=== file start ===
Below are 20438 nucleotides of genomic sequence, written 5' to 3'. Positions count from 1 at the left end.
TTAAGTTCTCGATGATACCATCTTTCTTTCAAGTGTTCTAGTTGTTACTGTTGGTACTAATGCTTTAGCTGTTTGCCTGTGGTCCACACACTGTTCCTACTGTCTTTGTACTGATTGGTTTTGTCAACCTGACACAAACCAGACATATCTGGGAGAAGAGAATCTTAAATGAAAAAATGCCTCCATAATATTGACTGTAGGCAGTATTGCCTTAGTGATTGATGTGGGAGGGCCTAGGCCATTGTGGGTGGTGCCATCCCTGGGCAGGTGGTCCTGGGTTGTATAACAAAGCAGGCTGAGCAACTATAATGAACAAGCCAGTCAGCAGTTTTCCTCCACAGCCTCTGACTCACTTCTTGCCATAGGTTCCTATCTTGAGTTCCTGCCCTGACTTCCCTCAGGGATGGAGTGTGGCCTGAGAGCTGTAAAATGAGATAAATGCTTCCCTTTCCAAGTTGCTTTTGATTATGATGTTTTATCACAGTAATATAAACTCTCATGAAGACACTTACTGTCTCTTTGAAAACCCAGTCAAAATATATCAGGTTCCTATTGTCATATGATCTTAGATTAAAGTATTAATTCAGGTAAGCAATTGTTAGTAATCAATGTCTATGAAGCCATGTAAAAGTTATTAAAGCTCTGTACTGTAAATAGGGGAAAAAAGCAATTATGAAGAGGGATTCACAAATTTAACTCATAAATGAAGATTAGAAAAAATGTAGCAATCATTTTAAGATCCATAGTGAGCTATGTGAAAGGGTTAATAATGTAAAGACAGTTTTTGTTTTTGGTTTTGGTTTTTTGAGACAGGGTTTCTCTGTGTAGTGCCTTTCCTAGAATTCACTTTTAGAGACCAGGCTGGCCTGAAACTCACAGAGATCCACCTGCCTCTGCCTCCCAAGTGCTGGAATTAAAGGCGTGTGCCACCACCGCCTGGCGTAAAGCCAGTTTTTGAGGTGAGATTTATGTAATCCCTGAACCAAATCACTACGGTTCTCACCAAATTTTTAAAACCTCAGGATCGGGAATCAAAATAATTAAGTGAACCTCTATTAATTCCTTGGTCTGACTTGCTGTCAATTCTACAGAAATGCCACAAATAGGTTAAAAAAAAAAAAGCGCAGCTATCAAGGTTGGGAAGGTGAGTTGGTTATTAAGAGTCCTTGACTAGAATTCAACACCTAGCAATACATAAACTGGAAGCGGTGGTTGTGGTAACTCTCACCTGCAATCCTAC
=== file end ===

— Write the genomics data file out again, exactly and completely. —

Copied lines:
Below are 20438 nucleotides of genomic sequence, written 5' to 3'. Positions count from 1 at the left end.
TTAAGTTCTCGATGATACCATCTTTCTTTCAAGTGTTCTAGTTGTTACTGTTGGTACTAATGCTTTAGCTGTTTGCCTGTGGTCCACACACTGTTCCTACTGTCTTTGTACTGATTGGTTTTGTCAACCTGACACAAACCAGACATATCTGGGAGAAGAGAATCTTAAATGAAAAAATGCCTCCATAATATTGACTGTAGGCAGTATTGCCTTAGTGATTGATGTGGGAGGGCCTAGGCCATTGTGGGTGGTGCCATCCCTGGGCAGGTGGTCCTGGGTTGTATAACAAAGCAGGCTGAGCAACTATAATGAACAAGCCAGTCAGCAGTTTTCCTCCACAGCCTCTGACTCACTTCTTGCCATAGGTTCCTATCTTGAGTTCCTGCCCTGACTTCCCTCAGGGATGGAGTGTGGCCTGAGAGCTGTAAAATGAGATAAATGCTTCCCTTTCCAAGTTGCTTTTGATTATGATGTTTTATCACAGTAATATAAACTCTCATGAAGACACTTACTGTCTCTTTGAAAACCCAGTCAAAATATATCAGGTTCCTATTGTCATATGATCTTAGATTAAAGTATTAATTCAGGTAAGCAATTGTTAGTAATCAATGTCTATGAAGCCATGTAAAAGTTATTAAAGCTCTGTACTGTAAATAGGGGAAAAAAGCAATTATGAAGAGGGATTCACAAATTTAACTCATAAATGAAGATTAGAAAAAATGTAGCAATCATTTTAAGATCCATAGTGAGCTATGTGAAAGGGTTAATAATGTAAAGACAGTTTTTGTTTTTGGTTTTGGTTTTTTGAGACAGGGTTTCTCTGTGTAGTGCCTTTCCTAGAATTCACTTTTAGAGACCAGGCTGGCCTGAAACTCACAGAGATCCACCTGCCTCTGCCTCCCAAGTGCTGGAATTAAAGGCGTGTGCCACCACCGCCTGGCGTAAAGCCAGTTTTTGAGGTGAGATTTATGTAATCCCTGAACCAAATCACTACGGTTCTCACCAAATTTTTAAAACCTCAGGATCGGGAATCAAAATAATTAAGTGAACCTCTATTAATTCCTTGGTCTGACTTGCTGTCAATTCTACAGAAATGCCACAAATAGGTTAAAAAAAAAAAAGCGCAGCTATCAAGGTTGGGAAGGTGAGTTGGTTATTAAGAGTCCTTGACTAGAATTCAACACCTAGCAATACATAAACTGGAAGCGGTGGTTGTGGTAACTCTCACCTGCAATCCTAC